Asian men who smoke may have increased risk for hair loss

Nov 19, 2007

Smoking may be associated with age-related hair loss among Asian men, according to a report in the November issue of Archives of Dermatology, one of the JAMA/Archives journals.

“Androgenetic alopecia, a hereditary androgen-dependent disorder, is characterized by progressive thinning of the scalp hair defined by various patterns,” the authors write as background information in the article. “It is the most common type of hair loss in men.” Although risk for the condition is largely genetic, some environmental factors also may play a role.

Lin-Hui Su, M.D., M.Sc., of the Far Eastern Memorial Hospital, and Tony Hsiu-Hsi Chen, D.D.S., Ph.D., of National Taiwan University, Taipei, surveyed 740 Taiwanese men age 40 to 91 (average age 65) in 2005. At an in-person interview, the men reported information about smoking, other risk factors for hair loss and if they had alopecia, the age at which they began losing their hair. Clinical classifications were used to assess their degree of hair loss, their height and weight were measured and blood samples were provided for analysis.

The men’s risk for hair loss increased with advancing age, but remained lower than the average risk among white men. “After controlling for age and family history, statistically significant positive associations were noted between moderate or severe androgenetic alopecia and smoking status, current cigarette smoking of 20 cigarettes or more per day and smoking intensity,” the authors write.

This association could be caused by several mechanisms, they note. Smoking may destroy hair follicles, damage the papilla that circulate blood and hormones to stimulate hair growth or increase production of the hormone estrogen, which may counter the effects of androgen.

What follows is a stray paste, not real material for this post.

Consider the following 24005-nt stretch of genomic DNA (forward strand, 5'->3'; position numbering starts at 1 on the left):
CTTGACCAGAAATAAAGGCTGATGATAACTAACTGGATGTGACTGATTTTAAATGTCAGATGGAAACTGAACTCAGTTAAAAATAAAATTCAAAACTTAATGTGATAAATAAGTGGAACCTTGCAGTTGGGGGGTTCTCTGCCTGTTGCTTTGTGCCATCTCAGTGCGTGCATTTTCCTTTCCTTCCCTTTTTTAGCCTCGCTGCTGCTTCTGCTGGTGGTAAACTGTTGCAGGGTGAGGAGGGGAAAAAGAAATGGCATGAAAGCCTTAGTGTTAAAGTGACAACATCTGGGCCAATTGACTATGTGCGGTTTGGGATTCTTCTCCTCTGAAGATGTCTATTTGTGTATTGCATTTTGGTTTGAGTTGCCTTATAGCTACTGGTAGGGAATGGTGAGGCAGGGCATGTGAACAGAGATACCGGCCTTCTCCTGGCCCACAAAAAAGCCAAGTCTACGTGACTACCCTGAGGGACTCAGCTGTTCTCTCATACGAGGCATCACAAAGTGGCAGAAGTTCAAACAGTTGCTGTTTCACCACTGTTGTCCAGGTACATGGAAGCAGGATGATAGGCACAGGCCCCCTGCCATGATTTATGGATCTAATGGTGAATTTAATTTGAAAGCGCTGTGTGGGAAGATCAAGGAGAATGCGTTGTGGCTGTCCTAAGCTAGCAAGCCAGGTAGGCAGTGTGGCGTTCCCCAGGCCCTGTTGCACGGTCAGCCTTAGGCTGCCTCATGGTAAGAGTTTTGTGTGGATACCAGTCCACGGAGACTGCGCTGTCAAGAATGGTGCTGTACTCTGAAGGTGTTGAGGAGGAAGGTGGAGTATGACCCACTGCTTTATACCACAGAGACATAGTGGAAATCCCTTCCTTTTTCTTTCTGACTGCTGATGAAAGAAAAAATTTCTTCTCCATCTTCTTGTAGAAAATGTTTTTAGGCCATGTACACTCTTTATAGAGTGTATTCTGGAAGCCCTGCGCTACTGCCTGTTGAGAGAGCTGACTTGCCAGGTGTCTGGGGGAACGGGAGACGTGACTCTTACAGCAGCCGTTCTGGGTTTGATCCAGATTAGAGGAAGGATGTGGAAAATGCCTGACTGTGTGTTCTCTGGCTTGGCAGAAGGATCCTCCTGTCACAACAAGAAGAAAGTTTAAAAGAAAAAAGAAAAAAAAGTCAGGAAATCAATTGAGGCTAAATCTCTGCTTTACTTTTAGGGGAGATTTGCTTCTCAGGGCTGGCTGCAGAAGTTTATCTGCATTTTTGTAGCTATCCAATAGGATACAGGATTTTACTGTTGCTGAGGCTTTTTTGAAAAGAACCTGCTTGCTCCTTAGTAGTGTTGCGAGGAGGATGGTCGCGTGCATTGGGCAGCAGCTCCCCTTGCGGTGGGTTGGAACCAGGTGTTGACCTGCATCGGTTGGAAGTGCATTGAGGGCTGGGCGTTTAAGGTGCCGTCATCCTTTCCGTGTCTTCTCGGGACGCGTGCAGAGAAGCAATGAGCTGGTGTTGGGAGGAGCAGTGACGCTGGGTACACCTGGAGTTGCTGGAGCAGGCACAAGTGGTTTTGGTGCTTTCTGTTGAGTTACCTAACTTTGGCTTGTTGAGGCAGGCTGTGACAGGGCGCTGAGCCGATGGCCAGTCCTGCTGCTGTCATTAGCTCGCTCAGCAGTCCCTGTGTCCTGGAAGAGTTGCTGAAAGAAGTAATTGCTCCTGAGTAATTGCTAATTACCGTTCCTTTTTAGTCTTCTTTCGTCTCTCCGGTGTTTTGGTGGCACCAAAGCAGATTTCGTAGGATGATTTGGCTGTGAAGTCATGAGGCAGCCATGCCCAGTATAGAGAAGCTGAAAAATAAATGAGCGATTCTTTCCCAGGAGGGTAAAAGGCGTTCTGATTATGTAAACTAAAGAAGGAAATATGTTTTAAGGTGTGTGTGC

Source: JAMA and Archives Journals

Explore further: Exploring 3-D printing to make organs for transplants

add to favorites email to friend print save as pdf

Related Stories

Singapore grapples with smartphone addiction

Jun 14, 2014

Easily distracted? Can't be separated from your smartphone? Constantly checking your device for no real reason? Chances are you're an addict—and you may even need professional help.

Recommended for you

Exploring 3-D printing to make organs for transplants

5 hours ago

Printing whole new organs for transplants sounds like something out of a sci-fi movie, but the real-life budding technology could one day make actual kidneys, livers, hearts and other organs for patients ...

High frequency of potential entrapment gaps in hospital beds

7 hours ago

A survey of beds within a large teaching hospital in Ireland has shown than many of them did not comply with dimensional standards put in place to minimise the risk of entrapment. The report, published online in the journal ...

Key element of CPR missing from guidelines

Jul 29, 2014

Removing the head tilt/chin lift component of rescue breaths from the latest cardiopulmonary resuscitation (CPR) guidelines could be a mistake, according to Queen's University professor Anthony Ho.

Burnout impacts transplant surgeons (w/ Video)

Jul 28, 2014

Despite saving thousands of lives yearly, nearly half of organ transplant surgeons report a low sense of personal accomplishment and 40% feel emotionally exhausted, according to a new national study on transplant surgeon ...

User comments : 0